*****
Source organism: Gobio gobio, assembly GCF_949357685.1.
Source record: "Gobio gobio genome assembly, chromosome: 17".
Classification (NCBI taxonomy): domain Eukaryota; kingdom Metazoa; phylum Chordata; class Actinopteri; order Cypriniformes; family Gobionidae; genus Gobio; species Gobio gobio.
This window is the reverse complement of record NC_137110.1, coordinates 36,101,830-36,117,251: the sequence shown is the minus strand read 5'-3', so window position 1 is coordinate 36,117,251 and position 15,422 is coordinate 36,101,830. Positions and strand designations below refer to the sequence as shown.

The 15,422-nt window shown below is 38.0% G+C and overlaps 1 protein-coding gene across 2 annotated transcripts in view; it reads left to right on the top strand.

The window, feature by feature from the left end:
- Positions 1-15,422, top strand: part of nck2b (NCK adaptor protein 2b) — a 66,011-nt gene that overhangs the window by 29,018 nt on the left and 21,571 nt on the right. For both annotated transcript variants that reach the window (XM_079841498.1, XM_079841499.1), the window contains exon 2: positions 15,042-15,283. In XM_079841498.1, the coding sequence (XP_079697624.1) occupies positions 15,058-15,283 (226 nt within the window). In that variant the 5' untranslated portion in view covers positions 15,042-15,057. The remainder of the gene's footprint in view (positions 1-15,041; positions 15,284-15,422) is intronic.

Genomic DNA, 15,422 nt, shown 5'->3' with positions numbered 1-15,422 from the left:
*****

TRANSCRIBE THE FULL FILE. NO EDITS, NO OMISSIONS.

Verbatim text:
Source organism: Gobio gobio, assembly GCF_949357685.1.
Source record: "Gobio gobio genome assembly, chromosome: 17".
Classification (NCBI taxonomy): domain Eukaryota; kingdom Metazoa; phylum Chordata; class Actinopteri; order Cypriniformes; family Gobionidae; genus Gobio; species Gobio gobio.
This window is the reverse complement of record NC_137110.1, coordinates 36,101,830-36,117,251: the sequence shown is the minus strand read 5'-3', so window position 1 is coordinate 36,117,251 and position 15,422 is coordinate 36,101,830. Positions and strand designations below refer to the sequence as shown.

The 15,422-nt window shown below is 38.0% G+C and overlaps 1 protein-coding gene across 2 annotated transcripts in view; it reads left to right on the top strand.

The window, feature by feature from the left end:
- Positions 1-15,422, top strand: part of nck2b (NCK adaptor protein 2b) — a 66,011-nt gene that overhangs the window by 29,018 nt on the left and 21,571 nt on the right. For both annotated transcript variants that reach the window (XM_079841498.1, XM_079841499.1), the window contains exon 2: positions 15,042-15,283. In XM_079841498.1, the coding sequence (XP_079697624.1) occupies positions 15,058-15,283 (226 nt within the window). In that variant the 5' untranslated portion in view covers positions 15,042-15,057. The remainder of the gene's footprint in view (positions 1-15,041; positions 15,284-15,422) is intronic.

Genomic DNA, 15,422 nt, shown 5'->3' with positions numbered 1-15,422 from the left: